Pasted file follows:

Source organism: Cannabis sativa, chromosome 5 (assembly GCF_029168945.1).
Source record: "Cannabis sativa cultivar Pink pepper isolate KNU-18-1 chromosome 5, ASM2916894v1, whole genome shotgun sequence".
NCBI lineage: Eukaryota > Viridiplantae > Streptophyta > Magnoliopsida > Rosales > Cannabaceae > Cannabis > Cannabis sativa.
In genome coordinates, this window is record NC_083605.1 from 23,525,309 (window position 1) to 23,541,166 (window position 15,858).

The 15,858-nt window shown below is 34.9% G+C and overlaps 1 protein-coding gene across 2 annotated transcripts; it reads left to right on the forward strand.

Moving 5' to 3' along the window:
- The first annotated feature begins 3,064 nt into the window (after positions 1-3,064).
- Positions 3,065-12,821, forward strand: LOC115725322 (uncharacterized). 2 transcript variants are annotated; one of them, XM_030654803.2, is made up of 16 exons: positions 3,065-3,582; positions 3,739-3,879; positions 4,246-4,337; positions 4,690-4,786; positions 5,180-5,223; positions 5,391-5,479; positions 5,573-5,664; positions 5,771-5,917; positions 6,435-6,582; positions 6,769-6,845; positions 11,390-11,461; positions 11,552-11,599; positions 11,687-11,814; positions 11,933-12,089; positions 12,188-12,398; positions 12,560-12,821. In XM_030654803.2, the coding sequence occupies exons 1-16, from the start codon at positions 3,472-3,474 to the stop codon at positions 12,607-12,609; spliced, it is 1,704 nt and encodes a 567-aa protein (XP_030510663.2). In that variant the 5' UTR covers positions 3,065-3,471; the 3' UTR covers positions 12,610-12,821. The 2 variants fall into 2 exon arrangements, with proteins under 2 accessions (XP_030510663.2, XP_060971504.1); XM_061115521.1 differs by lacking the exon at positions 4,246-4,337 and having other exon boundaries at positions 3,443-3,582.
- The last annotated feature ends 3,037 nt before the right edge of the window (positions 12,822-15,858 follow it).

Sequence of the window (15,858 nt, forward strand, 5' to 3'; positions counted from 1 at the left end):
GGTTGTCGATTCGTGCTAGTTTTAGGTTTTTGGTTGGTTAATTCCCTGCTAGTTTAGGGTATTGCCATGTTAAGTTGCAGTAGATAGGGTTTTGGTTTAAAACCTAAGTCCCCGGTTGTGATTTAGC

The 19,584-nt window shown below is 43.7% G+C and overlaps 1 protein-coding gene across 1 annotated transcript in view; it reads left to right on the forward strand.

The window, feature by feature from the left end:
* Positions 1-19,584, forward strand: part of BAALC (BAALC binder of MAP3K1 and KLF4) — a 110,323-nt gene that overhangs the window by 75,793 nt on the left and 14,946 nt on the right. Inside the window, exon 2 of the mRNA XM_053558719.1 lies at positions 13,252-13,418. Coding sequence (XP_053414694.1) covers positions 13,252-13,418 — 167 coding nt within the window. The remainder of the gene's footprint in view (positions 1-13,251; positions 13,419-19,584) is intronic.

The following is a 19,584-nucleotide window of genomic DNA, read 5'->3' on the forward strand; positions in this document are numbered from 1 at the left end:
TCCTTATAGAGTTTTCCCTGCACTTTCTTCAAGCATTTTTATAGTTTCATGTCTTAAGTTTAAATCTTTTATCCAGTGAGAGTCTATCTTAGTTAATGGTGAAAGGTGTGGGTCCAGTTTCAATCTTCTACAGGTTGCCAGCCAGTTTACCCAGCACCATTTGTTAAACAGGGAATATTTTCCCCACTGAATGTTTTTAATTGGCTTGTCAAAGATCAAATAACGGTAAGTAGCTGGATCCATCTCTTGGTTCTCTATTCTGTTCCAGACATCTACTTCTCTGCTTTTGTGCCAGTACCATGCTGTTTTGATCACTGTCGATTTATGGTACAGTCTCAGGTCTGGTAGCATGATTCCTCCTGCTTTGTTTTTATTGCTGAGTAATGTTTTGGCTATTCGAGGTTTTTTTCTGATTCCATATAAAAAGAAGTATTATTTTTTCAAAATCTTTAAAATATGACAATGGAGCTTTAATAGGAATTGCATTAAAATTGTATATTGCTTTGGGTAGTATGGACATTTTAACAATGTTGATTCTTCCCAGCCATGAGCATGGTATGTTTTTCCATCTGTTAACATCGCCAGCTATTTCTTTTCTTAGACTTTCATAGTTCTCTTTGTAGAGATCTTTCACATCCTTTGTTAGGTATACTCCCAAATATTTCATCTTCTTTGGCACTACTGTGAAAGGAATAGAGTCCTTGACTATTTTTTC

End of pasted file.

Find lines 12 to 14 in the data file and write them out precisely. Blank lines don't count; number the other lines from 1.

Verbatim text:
The 19,584-nt window shown below is 43.7% G+C and overlaps 1 protein-coding gene across 1 annotated transcript in view; it reads left to right on the forward strand.

The window, feature by feature from the left end:
* Positions 1-19,584, forward strand: part of BAALC (BAALC binder of MAP3K1 and KLF4) — a 110,323-nt gene that overhangs the window by 75,793 nt on the left and 14,946 nt on the right. Inside the window, exon 2 of the mRNA XM_053558719.1 lies at positions 13,252-13,418. Coding sequence (XP_053414694.1) covers positions 13,252-13,418 — 167 coding nt within the window. The remainder of the gene's footprint in view (positions 1-13,251; positions 13,419-19,584) is intronic.